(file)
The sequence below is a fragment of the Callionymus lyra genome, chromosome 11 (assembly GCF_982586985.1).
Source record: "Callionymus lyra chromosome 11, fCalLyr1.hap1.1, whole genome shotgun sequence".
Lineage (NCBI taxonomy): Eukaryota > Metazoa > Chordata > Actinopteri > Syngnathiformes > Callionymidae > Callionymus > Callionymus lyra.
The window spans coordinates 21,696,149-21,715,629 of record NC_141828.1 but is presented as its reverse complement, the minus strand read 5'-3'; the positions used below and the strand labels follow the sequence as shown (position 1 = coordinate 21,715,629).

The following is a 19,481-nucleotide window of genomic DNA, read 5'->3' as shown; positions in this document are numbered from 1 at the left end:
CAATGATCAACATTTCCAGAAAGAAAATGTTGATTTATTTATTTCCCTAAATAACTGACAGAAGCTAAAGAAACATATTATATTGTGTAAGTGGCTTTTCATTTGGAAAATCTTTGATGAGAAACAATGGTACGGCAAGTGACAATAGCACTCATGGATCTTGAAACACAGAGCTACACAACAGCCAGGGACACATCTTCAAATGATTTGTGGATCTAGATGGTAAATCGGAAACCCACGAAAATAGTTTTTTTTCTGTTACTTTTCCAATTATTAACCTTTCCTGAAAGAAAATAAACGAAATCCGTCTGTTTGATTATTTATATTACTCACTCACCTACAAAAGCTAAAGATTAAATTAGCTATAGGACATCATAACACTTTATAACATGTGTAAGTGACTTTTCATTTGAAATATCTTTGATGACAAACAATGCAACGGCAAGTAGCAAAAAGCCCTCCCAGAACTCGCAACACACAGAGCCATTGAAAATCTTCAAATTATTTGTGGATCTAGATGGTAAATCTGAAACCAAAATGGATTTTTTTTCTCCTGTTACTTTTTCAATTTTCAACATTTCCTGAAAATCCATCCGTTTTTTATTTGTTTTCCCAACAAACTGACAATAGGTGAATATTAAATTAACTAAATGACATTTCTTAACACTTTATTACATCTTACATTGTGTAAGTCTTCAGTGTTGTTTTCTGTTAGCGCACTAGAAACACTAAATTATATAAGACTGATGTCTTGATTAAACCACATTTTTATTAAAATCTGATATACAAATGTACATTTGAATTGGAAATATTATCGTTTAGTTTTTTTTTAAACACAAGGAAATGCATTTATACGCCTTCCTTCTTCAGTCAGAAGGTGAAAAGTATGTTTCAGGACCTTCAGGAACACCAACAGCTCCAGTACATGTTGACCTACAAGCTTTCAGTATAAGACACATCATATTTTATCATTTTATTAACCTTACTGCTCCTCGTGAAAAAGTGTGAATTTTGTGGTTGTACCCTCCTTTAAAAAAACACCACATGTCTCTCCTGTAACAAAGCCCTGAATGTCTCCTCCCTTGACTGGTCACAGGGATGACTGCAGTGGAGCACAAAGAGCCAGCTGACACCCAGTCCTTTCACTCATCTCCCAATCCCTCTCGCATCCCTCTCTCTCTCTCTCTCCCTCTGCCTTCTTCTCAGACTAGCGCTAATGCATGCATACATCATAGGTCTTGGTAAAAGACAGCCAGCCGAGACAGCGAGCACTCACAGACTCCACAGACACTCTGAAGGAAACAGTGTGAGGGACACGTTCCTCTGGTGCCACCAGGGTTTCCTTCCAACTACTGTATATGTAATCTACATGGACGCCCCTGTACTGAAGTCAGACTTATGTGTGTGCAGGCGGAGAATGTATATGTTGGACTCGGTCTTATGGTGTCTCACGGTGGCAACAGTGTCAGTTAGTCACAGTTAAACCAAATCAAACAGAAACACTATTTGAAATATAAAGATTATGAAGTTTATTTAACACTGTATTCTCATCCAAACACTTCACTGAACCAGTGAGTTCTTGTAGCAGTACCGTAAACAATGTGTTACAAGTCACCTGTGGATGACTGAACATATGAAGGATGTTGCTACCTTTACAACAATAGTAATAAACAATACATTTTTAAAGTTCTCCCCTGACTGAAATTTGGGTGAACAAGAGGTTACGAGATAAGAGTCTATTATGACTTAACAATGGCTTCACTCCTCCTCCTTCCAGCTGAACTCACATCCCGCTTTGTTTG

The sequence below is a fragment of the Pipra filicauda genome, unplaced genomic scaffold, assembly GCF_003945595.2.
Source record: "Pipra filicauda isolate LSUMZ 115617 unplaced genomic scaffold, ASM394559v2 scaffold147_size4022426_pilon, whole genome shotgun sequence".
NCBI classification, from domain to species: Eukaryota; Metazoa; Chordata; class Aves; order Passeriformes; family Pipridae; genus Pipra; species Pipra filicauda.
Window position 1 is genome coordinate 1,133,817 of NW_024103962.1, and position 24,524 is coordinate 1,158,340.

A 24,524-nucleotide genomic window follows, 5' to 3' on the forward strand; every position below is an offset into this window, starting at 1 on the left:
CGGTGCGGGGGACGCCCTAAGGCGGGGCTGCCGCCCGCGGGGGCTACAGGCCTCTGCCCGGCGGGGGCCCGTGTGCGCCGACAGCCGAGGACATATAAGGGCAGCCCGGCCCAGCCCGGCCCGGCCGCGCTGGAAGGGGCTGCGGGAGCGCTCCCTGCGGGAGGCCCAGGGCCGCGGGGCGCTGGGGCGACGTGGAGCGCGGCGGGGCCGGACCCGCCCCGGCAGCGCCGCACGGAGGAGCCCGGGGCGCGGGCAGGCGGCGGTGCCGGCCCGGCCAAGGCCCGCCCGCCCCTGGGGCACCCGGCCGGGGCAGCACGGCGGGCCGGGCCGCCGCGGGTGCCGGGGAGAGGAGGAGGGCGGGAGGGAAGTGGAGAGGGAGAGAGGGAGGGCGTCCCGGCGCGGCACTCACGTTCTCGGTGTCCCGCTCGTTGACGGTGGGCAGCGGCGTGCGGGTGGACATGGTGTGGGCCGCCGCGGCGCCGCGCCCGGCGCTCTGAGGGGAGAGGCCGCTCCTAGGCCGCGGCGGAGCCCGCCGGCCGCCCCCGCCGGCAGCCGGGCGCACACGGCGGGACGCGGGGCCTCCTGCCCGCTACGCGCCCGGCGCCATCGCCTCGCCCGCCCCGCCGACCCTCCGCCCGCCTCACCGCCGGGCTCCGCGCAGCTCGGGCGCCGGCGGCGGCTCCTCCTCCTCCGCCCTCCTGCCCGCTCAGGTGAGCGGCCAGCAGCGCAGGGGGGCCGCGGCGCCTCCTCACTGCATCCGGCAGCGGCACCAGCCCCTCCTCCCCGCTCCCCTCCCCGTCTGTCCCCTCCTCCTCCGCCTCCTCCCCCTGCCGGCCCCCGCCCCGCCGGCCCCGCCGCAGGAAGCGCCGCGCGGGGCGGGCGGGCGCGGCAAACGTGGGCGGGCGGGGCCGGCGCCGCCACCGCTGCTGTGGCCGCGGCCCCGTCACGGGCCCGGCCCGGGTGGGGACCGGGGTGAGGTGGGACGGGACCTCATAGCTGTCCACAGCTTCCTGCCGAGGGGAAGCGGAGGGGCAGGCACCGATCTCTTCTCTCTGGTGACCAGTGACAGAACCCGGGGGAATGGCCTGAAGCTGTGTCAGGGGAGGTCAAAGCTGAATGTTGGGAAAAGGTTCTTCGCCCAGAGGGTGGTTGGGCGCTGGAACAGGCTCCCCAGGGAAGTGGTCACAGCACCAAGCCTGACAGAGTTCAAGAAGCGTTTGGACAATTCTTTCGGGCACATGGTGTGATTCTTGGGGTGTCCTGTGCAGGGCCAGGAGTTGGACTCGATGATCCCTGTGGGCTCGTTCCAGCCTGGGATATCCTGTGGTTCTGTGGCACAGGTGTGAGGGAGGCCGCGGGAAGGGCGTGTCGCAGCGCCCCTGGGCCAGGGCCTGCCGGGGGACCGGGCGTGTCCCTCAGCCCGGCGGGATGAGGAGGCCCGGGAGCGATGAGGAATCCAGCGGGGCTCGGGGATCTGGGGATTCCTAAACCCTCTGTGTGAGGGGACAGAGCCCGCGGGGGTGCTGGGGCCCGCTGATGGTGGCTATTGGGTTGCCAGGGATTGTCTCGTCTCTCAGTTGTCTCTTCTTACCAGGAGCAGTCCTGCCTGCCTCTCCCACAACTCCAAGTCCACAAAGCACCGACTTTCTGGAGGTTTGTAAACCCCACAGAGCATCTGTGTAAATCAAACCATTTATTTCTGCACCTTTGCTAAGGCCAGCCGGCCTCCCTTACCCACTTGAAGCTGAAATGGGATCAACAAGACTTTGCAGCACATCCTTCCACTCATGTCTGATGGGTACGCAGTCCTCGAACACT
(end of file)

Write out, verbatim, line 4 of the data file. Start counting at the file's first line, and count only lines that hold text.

The window spans coordinates 21,696,149-21,715,629 of record NC_141828.1 but is presented as its reverse complement, the minus strand read 5'-3'; the positions used below and the strand labels follow the sequence as shown (position 1 = coordinate 21,715,629).